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At his press conference Thursday, House Speaker John Boehner said he's confident the House will pass his plan to raise the debt ceiling in a vote this evening. While hardline Tea Partiers could still foil its passage, political observers are giving Boehner the benefit of the doubt, looking ahead to where the House Speaker and Senate Majority Leader Harry Reid could broker a deal. Ahead of Boehner's afternoon presser, Reid vowed to defeat the bill in the Senate immediately following the House vote. If that happens, the two sides will likely have to compromise to the point where a proposal can pass in both chambers. So what will each side have to give up? Here's what D.C.'s astute class of political analysts are predicting.

Spending Cuts National Journal's Major Garrett says Reid and Boehner may be able to find common ground on discretionary spending. Boehner's original bill sought $7 billion in cuts. His redrafted bill moved the number up to $22 billion. "If Boehner started at $7 billion and has jumped up to $22 billion, a middle number would be $15 billion," writes Garrett. "That’s a first-year discretionary spending cut that might work for both sides and reflect a true middle ground." Reid has also reached out to Republicans on another way to close the gap, reports Time's Jay Newton-Small. ", Democrats are proposing to immediately pass $1.2 trillion in spending cuts along with the debt ceiling hike, followed by the formation of a commission to look for more savings." What kind of mandate that commission is given is subject to debate.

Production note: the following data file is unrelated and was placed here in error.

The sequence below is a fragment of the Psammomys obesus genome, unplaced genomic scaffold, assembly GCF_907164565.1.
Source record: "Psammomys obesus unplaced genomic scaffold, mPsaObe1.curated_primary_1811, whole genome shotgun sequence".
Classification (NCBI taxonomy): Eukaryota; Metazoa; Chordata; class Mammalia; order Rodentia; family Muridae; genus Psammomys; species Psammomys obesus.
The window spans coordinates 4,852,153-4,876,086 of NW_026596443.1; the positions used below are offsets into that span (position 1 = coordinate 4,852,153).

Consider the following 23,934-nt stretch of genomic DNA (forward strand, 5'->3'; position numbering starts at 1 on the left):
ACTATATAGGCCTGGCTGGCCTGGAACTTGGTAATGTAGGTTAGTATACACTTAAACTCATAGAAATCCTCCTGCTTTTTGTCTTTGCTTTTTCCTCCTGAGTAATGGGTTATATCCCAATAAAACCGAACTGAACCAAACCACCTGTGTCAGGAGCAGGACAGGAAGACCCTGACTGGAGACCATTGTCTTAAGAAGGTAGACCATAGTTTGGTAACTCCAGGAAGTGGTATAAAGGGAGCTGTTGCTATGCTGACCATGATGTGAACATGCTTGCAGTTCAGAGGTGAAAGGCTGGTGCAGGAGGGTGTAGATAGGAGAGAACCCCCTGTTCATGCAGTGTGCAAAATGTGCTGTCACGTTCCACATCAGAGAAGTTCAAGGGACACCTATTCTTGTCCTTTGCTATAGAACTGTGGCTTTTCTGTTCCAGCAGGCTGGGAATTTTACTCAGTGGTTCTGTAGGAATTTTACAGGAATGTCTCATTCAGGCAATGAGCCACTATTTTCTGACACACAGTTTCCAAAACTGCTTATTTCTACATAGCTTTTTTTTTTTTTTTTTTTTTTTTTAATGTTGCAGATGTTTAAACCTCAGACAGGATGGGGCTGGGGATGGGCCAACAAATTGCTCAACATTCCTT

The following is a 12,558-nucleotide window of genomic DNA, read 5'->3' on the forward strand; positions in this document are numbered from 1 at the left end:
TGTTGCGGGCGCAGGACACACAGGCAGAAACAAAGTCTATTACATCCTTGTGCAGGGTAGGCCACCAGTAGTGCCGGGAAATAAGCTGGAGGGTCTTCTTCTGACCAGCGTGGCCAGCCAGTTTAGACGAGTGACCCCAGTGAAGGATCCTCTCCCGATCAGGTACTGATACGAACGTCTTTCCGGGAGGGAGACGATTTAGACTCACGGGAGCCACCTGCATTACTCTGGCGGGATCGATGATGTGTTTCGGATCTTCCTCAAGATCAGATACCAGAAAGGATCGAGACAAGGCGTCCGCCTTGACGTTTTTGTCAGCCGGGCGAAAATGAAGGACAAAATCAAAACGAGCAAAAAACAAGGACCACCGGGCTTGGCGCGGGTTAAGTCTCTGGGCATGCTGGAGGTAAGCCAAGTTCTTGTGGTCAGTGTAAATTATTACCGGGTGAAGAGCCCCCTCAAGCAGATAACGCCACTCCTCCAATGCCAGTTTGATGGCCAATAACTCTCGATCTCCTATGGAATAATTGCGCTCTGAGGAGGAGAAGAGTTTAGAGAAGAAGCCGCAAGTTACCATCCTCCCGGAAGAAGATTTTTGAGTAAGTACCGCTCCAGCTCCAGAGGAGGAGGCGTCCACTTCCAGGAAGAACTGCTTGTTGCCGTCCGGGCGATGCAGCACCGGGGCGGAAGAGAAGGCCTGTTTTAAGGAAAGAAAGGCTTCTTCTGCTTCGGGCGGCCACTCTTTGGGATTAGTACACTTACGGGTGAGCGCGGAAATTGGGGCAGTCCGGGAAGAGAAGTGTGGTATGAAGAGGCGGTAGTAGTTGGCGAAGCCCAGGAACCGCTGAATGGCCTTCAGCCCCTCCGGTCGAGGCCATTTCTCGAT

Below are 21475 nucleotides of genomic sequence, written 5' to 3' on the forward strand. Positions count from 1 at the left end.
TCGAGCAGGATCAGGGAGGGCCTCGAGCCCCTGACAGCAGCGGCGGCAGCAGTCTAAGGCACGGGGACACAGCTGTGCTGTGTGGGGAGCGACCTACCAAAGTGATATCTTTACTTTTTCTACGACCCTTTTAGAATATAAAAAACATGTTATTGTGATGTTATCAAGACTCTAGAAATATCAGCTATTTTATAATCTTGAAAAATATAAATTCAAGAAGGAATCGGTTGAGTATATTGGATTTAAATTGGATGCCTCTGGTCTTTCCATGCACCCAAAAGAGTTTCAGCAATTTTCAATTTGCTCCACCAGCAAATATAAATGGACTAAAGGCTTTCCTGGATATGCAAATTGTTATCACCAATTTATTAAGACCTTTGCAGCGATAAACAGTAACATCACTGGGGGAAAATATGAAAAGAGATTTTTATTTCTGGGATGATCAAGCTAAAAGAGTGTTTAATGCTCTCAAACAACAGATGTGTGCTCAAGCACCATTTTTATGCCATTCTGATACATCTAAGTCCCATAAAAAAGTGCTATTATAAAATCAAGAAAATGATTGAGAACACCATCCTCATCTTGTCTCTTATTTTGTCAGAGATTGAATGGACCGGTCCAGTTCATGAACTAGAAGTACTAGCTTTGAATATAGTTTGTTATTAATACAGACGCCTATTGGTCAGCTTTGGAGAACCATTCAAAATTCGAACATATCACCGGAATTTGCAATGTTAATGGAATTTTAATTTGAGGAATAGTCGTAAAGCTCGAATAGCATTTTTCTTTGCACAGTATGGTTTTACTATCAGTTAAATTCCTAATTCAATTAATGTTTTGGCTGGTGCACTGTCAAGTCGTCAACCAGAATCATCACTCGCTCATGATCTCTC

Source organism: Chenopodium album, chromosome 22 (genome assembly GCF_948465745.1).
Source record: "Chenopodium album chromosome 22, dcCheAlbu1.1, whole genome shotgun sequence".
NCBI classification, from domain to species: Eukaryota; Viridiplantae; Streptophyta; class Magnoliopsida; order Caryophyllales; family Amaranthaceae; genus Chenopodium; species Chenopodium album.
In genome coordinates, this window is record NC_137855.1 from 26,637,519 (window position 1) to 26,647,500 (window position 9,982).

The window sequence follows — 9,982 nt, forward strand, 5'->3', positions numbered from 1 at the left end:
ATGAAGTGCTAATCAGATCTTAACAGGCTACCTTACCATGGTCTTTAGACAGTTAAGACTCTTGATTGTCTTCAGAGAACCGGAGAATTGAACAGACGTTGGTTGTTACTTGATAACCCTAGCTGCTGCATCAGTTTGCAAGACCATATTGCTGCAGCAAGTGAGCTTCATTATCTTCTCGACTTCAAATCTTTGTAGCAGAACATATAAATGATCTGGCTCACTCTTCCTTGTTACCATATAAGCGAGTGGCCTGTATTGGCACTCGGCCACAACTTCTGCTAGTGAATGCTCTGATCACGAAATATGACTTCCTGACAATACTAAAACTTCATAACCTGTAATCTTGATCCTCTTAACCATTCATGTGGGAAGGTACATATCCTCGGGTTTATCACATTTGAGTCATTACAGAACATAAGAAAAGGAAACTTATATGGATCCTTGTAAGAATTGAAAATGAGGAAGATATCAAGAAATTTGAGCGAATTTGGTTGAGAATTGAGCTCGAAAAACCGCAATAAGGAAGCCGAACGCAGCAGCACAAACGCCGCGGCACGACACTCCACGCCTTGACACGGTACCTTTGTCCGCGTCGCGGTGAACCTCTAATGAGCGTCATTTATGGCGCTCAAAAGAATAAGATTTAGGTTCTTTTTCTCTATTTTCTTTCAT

Debt Ceiling Time's Jay Newton-Small says there may be some wiggle room on a short-term extension of  the debt ceiling. "In an official statement of administration policy on Tuesday, Obama’s budget office said that it would recommend a veto of Boehner’s plan for that reason, but the President has declined to make any explicit threat to that end. On Wednesday, White House spokesman Jay Carney repeatedly declined to say that the President would veto a short-term extension, which leaves congressional Democrats some space to negotiate." The Washington Post's Ezra Klein predicts that the compromise proposal will raise the debt ceiling by $1 trillion. "Further increases will be done through the McConnell mechanism: The president will essentially be able to raise the debt ceiling on his own, but Congress will be able to issue resolutions of disapproval if and when he does so."

Committee  According to Ezra Klein, a bipartisan "Supercommittee" will be tasked with cutting the deficit by at least $1.8 trillion. He predicts the negotiations will turn out like this: "Unlike in Boehner’s plan, future debt-ceiling increases will not require passage of the committee’s plan. But unlike in Reid’s plan, there will be a “trigger” mechanism that begins making automatic, across-the-board cuts if their plan — or some variant — isn’t adopted."

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